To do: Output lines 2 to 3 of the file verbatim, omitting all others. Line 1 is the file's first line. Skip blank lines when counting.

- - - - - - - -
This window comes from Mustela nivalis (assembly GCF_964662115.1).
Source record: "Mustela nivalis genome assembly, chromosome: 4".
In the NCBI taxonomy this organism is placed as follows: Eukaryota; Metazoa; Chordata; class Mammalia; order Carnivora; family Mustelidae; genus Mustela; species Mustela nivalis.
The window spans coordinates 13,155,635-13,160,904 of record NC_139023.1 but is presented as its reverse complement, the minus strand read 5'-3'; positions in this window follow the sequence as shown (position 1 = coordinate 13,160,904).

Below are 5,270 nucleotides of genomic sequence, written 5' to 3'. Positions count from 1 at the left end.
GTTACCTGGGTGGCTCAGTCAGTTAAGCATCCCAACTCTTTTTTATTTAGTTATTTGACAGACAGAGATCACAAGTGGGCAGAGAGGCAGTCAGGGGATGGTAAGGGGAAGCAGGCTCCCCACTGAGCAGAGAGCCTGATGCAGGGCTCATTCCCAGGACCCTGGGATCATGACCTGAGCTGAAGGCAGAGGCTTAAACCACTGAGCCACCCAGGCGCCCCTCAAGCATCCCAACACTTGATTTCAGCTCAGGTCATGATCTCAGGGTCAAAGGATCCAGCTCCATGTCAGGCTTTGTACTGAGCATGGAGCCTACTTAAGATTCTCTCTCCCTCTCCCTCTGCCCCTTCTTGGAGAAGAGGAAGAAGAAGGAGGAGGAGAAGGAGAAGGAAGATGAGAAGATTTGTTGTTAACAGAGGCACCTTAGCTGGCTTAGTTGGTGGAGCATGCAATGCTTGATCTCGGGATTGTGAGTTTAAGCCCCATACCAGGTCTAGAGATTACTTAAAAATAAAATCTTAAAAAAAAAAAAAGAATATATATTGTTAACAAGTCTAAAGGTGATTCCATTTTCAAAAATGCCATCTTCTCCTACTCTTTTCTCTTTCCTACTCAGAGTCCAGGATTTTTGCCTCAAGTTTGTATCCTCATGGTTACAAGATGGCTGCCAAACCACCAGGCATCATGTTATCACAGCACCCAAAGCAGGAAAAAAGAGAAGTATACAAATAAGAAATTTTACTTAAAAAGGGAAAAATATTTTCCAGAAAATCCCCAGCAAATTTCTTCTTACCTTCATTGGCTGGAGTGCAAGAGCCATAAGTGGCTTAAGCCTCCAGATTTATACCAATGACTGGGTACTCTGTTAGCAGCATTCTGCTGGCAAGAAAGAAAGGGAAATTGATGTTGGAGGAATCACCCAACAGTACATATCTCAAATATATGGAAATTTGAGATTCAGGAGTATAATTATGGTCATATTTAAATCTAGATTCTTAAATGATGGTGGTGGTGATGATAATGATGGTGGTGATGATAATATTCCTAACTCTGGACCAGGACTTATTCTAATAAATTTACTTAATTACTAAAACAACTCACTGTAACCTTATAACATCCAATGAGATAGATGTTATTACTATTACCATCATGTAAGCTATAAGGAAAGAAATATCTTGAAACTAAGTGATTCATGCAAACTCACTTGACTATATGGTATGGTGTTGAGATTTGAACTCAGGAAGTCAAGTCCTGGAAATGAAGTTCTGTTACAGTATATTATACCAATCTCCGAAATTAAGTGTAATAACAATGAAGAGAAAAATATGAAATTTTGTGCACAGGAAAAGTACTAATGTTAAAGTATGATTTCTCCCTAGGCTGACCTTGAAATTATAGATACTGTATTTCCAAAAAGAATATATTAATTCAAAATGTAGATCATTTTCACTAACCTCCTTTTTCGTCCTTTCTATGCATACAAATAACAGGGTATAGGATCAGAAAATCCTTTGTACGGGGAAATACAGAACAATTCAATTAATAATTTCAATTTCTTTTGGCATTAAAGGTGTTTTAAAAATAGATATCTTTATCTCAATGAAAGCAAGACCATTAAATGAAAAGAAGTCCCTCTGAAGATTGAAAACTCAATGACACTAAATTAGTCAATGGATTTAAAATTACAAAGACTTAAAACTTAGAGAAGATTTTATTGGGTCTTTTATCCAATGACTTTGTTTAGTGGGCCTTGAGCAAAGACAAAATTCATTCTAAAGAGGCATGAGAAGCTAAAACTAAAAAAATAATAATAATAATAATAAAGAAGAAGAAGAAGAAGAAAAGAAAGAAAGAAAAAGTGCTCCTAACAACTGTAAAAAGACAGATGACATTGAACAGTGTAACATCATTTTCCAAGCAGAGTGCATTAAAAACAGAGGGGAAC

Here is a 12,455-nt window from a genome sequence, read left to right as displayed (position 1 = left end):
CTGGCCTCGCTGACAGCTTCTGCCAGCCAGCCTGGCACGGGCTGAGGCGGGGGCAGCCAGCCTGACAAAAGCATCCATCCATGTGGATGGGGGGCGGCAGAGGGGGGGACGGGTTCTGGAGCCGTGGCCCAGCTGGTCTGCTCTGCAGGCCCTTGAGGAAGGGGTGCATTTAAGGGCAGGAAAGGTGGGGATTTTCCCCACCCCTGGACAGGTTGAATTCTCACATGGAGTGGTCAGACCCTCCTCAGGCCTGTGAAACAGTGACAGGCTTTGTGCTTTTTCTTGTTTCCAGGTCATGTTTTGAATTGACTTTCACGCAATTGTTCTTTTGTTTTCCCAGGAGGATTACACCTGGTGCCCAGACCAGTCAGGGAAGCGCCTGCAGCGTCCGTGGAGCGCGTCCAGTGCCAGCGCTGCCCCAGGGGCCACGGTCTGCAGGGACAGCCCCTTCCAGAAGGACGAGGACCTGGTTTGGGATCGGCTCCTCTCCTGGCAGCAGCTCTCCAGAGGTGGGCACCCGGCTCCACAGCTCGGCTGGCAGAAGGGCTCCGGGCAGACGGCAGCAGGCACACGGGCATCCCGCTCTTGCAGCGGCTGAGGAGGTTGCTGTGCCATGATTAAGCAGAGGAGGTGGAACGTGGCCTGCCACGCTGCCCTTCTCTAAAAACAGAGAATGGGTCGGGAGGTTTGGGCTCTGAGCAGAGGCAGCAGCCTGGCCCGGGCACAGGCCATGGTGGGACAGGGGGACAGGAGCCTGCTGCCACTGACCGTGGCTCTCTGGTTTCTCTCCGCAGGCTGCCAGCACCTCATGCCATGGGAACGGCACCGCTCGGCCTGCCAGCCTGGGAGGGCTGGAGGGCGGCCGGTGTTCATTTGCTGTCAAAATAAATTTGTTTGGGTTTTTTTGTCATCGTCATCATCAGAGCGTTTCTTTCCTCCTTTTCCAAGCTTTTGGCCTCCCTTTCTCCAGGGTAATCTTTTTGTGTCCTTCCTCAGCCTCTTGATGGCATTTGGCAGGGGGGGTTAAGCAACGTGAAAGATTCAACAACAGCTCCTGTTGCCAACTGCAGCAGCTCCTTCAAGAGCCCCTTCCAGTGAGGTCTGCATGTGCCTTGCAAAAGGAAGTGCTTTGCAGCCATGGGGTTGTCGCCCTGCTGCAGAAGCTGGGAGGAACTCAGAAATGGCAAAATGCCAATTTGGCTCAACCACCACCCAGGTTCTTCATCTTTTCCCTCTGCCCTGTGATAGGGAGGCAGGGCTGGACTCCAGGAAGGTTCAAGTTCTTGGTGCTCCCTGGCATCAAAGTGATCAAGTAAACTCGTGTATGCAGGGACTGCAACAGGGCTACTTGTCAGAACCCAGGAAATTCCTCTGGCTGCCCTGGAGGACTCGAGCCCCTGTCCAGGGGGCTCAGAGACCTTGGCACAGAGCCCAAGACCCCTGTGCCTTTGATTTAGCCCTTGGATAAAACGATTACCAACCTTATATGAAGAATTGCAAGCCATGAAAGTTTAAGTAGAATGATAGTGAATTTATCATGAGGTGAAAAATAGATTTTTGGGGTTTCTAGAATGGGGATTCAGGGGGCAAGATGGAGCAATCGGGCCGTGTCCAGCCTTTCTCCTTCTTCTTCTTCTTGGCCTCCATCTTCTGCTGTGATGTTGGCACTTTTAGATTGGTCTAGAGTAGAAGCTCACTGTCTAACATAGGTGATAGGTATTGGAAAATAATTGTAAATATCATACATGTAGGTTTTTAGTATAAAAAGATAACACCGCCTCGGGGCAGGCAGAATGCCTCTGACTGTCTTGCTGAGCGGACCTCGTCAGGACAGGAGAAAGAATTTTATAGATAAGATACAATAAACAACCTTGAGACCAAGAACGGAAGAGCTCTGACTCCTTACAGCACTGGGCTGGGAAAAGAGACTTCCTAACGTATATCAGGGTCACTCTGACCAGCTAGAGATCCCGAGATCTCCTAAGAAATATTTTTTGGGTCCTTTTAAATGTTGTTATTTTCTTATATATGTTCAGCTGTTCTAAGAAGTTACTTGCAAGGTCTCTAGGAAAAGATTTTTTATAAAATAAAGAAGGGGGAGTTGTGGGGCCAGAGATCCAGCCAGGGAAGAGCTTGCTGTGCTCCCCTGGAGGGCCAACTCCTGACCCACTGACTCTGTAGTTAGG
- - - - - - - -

Source record: "Mustela nivalis genome assembly, chromosome: 4".
In the NCBI taxonomy this organism is placed as follows: Eukaryota; Metazoa; Chordata; class Mammalia; order Carnivora; family Mustelidae; genus Mustela; species Mustela nivalis.